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2018 has been a big year for gender equality.

So much has happened that has shed light on the importance of the women’s movement: the 100th anniversary of women’s suffrage; revelations about the BBC gender pay gap; the Harvey Weinstein scandal and the Time’s Up campaign.

It feels like a tipping point on the road to equality. So it’s a fantastic moment for us at Fujitsu to find out that our organisation has been named a Times Top 50 Employer for Women.

This is an outstanding achievement, which reflects all the hard work that’s been put in by Fujitsu colleagues to create change over the past few years.

And the cherry on the cake of all this success is that I have received the Gender Champion Award from Business in the Community.

It’s a great honour to receive this award. It means a huge amount to me to be recognised for improving things for women in the workplace, because it’s an incredibly complex challenge that we must solve.

I’m proud to be a Gender Champion – and in this blog post, I’ll tell you why.

Starting with a new perspective

I joined Fujitsu four years ago because it had a reputation for being an organisation with strong values. I knew that they believed in putting people first, and this is something that I saw from the moment I arrived.

But I also saw something that disappointed me. There was a culture of very male behaviour, with a lot of macho language and bravado, and not a lot of recognition of the importance of family life – flexible working wasn’t really a normal policy then.

I don’t like this kind of environment because it’s not good for business. It doesn’t get the best out of everybody. If we’re not tapping into the potential in every one of us, we’re missing out!

This was brought home for me in 2014 when I was getting ready for an account review with one of our customers. Most of our customers were male, and my male Fujitsu colleagues found it easy to connect with them. But they completely missed one of our female clients – who happened to be one of our main contacts.

I realised that we had failed to develop a proper relationship with this particular client, so I invited her to co-present the account review with me.

This was a first in Fujitsu history. An account review had never been presented jointly with a customer before – and, more importantly, never had two women collaborated to give the review to the all-male board.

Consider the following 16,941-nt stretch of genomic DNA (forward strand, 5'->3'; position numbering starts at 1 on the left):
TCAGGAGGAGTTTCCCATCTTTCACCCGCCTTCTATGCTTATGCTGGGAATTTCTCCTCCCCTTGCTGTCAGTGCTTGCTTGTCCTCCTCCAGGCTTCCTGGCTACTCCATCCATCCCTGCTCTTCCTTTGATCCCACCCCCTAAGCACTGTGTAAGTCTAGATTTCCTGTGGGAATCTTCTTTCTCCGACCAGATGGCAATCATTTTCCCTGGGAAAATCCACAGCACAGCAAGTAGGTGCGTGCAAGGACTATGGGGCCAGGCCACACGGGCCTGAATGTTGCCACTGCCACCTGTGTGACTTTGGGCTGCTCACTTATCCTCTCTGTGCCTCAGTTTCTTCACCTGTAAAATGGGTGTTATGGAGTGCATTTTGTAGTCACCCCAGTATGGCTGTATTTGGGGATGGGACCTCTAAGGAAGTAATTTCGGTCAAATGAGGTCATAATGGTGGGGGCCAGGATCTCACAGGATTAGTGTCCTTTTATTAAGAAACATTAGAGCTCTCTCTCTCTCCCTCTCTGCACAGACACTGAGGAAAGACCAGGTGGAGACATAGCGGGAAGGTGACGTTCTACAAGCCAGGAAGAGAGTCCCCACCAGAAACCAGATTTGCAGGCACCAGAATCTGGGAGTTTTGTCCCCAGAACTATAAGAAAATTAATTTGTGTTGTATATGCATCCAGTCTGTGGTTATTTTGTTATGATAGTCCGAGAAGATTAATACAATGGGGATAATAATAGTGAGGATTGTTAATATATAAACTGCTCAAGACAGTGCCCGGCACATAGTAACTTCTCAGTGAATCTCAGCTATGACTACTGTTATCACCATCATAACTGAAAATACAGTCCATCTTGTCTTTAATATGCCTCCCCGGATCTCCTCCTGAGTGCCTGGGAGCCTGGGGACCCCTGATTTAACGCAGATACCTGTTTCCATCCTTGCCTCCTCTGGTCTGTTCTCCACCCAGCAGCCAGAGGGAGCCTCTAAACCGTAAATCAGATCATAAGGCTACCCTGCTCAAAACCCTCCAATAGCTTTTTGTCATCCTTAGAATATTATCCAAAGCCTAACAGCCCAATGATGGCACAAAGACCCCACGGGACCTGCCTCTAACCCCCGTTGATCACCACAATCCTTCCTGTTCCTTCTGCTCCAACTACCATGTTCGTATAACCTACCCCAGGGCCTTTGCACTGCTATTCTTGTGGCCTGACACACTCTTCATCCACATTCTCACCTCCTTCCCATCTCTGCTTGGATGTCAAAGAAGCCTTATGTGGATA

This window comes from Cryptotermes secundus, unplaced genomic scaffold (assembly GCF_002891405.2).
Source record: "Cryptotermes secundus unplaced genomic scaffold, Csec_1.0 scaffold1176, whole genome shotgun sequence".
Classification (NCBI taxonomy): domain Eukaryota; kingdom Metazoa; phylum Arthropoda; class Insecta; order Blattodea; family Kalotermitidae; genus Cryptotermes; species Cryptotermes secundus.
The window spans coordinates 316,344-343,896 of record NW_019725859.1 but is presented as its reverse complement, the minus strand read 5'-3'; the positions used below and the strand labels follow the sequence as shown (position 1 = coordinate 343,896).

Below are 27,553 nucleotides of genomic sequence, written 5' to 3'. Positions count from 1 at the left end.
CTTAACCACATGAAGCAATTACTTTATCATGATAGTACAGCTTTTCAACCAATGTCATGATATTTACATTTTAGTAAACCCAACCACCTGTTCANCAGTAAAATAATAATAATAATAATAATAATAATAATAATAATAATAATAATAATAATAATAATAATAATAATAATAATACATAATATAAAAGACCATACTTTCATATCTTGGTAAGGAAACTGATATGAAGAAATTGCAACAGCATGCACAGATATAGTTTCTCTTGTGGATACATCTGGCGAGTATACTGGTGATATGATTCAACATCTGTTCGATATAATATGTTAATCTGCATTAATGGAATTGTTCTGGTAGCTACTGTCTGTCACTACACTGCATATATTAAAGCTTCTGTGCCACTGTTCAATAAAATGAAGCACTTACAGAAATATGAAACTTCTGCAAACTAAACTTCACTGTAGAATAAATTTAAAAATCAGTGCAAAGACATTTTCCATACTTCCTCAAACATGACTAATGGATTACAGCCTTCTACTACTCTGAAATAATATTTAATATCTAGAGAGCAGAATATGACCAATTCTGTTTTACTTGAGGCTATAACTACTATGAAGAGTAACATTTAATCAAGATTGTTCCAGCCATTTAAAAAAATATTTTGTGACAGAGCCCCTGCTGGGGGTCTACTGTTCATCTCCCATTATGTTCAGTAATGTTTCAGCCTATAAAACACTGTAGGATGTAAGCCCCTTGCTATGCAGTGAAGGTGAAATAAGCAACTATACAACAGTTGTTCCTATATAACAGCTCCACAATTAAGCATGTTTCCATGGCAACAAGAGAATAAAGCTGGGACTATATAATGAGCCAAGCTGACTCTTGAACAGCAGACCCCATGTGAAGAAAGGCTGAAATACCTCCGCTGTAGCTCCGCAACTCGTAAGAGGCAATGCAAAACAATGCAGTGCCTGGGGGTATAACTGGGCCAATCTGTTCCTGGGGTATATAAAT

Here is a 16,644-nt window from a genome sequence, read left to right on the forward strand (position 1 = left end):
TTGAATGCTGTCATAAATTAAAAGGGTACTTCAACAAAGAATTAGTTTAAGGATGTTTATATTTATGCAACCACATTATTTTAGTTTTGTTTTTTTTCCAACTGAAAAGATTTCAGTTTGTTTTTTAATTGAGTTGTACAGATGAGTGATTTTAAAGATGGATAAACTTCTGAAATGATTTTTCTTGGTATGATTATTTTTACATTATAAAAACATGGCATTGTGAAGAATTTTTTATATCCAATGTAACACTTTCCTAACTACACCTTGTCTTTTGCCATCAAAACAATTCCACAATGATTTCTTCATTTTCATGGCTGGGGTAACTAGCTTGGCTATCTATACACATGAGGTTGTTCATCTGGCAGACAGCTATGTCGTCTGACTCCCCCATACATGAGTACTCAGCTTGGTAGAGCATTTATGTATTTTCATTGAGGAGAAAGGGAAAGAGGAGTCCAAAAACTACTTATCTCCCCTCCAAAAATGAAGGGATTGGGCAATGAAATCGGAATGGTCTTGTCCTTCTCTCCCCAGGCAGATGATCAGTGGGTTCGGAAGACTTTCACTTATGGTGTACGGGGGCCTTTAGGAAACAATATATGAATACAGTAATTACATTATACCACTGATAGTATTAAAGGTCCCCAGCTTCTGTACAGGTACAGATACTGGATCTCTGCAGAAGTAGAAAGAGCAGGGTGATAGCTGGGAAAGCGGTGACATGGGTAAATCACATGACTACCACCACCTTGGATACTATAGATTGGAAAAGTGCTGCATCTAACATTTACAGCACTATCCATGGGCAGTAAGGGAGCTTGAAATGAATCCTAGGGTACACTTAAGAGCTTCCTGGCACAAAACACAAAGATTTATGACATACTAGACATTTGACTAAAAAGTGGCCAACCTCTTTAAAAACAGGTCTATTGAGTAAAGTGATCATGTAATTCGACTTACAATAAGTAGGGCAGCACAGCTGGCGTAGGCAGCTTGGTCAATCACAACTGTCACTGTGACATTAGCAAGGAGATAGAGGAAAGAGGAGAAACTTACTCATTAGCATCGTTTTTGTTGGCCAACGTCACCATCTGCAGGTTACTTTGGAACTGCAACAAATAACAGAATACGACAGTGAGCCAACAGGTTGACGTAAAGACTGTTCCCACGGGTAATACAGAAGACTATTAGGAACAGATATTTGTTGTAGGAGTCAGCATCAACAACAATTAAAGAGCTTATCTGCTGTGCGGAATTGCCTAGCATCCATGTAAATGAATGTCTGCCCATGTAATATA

At the time it felt like the natural thing for me to do. It made sense for me to bring our customer’s opinions on board, especially as we were in danger of missing them. It really spoke to our organisation’s values of co-creation and human-centric innovation.

In bringing a fresh perspective to the account review I think I sparked an idea in the CEO and the executive team. They asked me to start looking into gender equality projects at Fujitsu. This kick-started my journey to fight for inclusion in our business – and I’ve never looked back!

The Times Top 50 Awards

Building a movement with relatable role models

Even though we’ve only being going for a short while, we’ve achieved a lot.

I think this is because we’re trying as many different things as possible. The diversity challenge isn’t a one-sided problem, so we have to come at it from more than one direction.

I’m proud of every single initiative we’ve launched in the name of gender equality, but there are a few things that really stand out. They are:

  • Building a fairer recruitment system – We’ve made significant changes to the recruitment process, so now job descriptions are written to be gender neutral and recruiters have undertaken unconscious bias training. This has led to an increase in the number of women hired into the organisation: 18% of new employees in 2016 were women, which rose to 43% this year. Bringing more female talent into our organisation, and the tech industry more widely, is one of the biggest moves we can make to tackle gender inequality.
  • Re-shaping work/life balance – As a working mother, I know first-hand how important it is to support people who need to adapt their working practices to family commitments. We’ve driven an increase in flexible working so that it’s now the default for all roles, which has inspired three times as many women to apply to work at Fujitsu this year. And it’s benefitted our male colleagues too – we should remember that there are just as many men who balance work with taking care of children or other family members.